The logical progression from cloud-based access control was the ability to access a self-storage facility using a smartphone app. Some security providers charge a small fee for their app, while others include it with the overall access system. With a mobile application, tenants can enter the property, disarm their unit, call an elevator and open a door. Other possible app features include the ability to:

  • Receive notification of unit access and alarm activity

  • View unit access and event history

  • Make an online payment

  • Get site-proximity notifications

  • Look up an access code

Customers with multiple units can use one account for all activity. And, of course, these applications provide password protection.

Some apps use geo-tracking to authorize access when the user is within range of the site, which will prohibit him from opening the gate from a long distance, whether accidentally or deliberately. This protection is recommended and the most secure.

Electronic Door Locks

Electronic door locks have recently been introduced to the self-storage industry. With these, a renter can use his access code or a clicker to automatically unlock his unit. The facility manager can overlock units or secure vacant units, right from the office.

The lock itself is a floor-mounted device placed in the front corner of each unit. It has a manual release to prevent tenant entrapment. Because it’s on the interior of the unit, it’s more difficult to break in. It also means any necessary troubleshooting or repair could require permission from the tenant, who may want to be present when the unit is opened.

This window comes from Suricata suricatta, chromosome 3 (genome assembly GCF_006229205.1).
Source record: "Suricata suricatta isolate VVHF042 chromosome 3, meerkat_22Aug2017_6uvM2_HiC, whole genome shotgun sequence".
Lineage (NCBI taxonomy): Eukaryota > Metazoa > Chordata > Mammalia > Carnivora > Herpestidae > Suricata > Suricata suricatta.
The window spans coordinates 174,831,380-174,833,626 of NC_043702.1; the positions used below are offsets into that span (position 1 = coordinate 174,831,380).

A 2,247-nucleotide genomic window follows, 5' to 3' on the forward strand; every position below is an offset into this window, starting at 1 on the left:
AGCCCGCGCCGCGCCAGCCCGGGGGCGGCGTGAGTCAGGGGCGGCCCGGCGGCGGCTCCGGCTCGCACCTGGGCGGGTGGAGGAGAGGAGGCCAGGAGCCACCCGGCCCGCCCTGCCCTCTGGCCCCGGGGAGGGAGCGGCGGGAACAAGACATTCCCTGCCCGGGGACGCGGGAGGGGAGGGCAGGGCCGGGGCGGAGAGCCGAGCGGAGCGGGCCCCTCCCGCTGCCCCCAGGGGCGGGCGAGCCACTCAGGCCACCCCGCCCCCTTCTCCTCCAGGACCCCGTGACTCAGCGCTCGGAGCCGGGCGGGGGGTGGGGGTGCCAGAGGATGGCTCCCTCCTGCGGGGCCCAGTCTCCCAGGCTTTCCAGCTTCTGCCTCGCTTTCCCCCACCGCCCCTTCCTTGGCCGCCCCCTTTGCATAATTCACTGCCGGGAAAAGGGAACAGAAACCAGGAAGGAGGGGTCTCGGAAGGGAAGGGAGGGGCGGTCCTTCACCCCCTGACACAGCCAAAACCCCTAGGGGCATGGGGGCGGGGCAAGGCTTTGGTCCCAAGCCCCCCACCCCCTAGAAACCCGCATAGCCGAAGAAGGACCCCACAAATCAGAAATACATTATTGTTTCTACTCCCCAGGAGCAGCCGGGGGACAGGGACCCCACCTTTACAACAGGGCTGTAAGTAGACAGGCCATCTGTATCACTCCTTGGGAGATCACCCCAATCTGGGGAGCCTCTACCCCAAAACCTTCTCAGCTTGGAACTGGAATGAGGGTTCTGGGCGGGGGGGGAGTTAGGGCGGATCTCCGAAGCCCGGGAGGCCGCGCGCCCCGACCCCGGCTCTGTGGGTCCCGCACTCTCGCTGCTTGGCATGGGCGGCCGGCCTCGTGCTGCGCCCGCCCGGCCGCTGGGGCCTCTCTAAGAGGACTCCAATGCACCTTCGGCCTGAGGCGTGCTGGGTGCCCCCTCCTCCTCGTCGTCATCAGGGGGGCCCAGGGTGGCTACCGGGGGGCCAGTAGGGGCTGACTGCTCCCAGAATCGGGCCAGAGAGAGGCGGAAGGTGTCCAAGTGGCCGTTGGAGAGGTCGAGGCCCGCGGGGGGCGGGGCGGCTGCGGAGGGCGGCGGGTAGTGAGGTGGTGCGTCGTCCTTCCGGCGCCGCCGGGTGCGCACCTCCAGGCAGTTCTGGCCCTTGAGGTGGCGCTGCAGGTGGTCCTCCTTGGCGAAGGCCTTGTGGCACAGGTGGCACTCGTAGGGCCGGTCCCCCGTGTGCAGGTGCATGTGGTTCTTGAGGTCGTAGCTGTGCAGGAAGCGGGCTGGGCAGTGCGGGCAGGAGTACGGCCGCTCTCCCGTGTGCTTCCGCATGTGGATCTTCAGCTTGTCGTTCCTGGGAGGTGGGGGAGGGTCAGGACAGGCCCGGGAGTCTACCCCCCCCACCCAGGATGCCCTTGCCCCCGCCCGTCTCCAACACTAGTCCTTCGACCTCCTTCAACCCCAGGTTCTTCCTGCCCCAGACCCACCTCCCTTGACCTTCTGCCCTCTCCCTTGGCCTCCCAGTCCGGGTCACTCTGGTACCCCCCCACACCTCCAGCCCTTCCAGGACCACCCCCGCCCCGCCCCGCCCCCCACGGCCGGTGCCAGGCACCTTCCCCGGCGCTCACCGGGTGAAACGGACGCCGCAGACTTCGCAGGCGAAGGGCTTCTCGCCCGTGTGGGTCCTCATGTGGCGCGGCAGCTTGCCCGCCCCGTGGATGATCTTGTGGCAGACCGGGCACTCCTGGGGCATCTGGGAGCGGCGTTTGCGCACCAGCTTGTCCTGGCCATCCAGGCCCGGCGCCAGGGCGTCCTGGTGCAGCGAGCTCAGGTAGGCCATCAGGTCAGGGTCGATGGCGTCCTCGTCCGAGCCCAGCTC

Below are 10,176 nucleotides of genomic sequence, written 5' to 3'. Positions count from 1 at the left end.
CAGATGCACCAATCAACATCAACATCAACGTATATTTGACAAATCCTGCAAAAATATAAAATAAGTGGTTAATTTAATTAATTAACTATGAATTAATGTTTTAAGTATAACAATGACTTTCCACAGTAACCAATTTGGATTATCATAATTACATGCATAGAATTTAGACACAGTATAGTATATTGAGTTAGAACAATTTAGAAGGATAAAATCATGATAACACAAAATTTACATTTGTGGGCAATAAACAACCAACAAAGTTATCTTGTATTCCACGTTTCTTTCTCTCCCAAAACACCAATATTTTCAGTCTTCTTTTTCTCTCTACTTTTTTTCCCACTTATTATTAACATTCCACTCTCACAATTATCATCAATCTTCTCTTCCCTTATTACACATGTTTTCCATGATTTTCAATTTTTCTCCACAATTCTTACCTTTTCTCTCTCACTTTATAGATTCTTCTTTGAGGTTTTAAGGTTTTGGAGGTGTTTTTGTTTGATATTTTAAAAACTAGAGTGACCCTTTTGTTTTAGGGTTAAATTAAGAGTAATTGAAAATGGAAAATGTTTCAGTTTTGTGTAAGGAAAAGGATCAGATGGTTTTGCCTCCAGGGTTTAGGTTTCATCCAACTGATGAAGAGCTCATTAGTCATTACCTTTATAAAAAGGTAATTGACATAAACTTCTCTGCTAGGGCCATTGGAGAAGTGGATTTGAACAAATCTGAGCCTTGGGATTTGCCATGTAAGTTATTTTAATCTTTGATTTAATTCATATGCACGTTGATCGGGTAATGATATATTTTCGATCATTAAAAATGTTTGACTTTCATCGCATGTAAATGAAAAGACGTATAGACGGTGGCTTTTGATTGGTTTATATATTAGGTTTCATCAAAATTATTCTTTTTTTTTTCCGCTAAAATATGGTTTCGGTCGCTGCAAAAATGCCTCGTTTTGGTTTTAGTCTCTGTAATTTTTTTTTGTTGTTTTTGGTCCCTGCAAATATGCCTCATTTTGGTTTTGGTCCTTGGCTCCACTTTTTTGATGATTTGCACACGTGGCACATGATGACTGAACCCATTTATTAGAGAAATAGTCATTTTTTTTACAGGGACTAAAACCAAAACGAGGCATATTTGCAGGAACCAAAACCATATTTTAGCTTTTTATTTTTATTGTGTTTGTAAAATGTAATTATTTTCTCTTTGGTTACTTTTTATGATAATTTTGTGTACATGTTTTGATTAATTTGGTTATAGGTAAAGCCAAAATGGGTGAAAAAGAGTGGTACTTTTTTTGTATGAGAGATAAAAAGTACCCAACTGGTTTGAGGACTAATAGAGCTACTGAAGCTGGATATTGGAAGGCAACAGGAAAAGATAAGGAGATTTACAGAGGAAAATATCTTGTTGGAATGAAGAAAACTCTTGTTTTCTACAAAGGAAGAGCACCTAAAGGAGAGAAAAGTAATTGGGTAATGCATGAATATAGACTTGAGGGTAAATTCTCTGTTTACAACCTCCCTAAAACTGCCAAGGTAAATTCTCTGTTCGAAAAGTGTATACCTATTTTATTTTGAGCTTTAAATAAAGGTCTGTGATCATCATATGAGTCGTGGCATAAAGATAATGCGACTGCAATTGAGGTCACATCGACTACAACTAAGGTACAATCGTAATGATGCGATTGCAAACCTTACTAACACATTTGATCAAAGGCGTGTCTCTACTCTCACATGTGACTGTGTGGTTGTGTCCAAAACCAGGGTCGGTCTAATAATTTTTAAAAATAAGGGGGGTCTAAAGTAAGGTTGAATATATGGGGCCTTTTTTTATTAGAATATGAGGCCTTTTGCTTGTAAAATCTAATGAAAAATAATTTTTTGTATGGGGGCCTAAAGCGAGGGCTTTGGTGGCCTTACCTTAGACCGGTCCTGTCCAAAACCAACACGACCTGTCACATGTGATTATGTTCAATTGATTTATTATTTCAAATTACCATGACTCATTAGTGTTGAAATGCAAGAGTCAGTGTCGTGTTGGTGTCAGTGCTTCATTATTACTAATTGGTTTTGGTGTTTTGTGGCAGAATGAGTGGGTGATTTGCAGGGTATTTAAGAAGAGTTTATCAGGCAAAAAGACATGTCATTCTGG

If the unit has a door alarm, the system will provide immediate notification and annunciation if an unauthorized opening occurs. The electronic lock will monitor the status and keep the door locked. Battery backup is available in the event of a power outage.

While the ability to control locks remotely offers convenience, bear in mind the equipment and installation will drive up the cost of your security system.

Experience vs. Innovation

When considering a security vendor, ask yourself: How long has this company worked in the self-storage industry? Is it committed to the storage business for the long term? Does it have the expertise to last for the long haul? Being a beta test or a guinea pig for a new provider can be a risky proposition.

On the flip side, new products and players using innovative technology encourage progress and force existing companies to keep pace. If your supplier hasn’t stayed on the cutting edge, perhaps it’s time to re-examine your security philosophy.

John Fogg is the general manager for Sentinel Systems Corp., a self-storage software and security manufacturing company. He’s been with the firm for more than 25 years and in the self-storage industry since 1986. To reach him, call 800.456.9955; e-mail [email protected]; visit www.sentinelsystems.com

About the Author(s)

John Fogg

General Manager, Sentinel Systems Corp.

John Fogg is the general manager for Sentinel Systems Corp., a self-storage software and security manufacturing company. He’s been with the firm for more than 25 years and in the self-storage industry since 1986. To reach him, call 800.456.9955; e-mail [email protected]; visit www.sentinelsystems.com.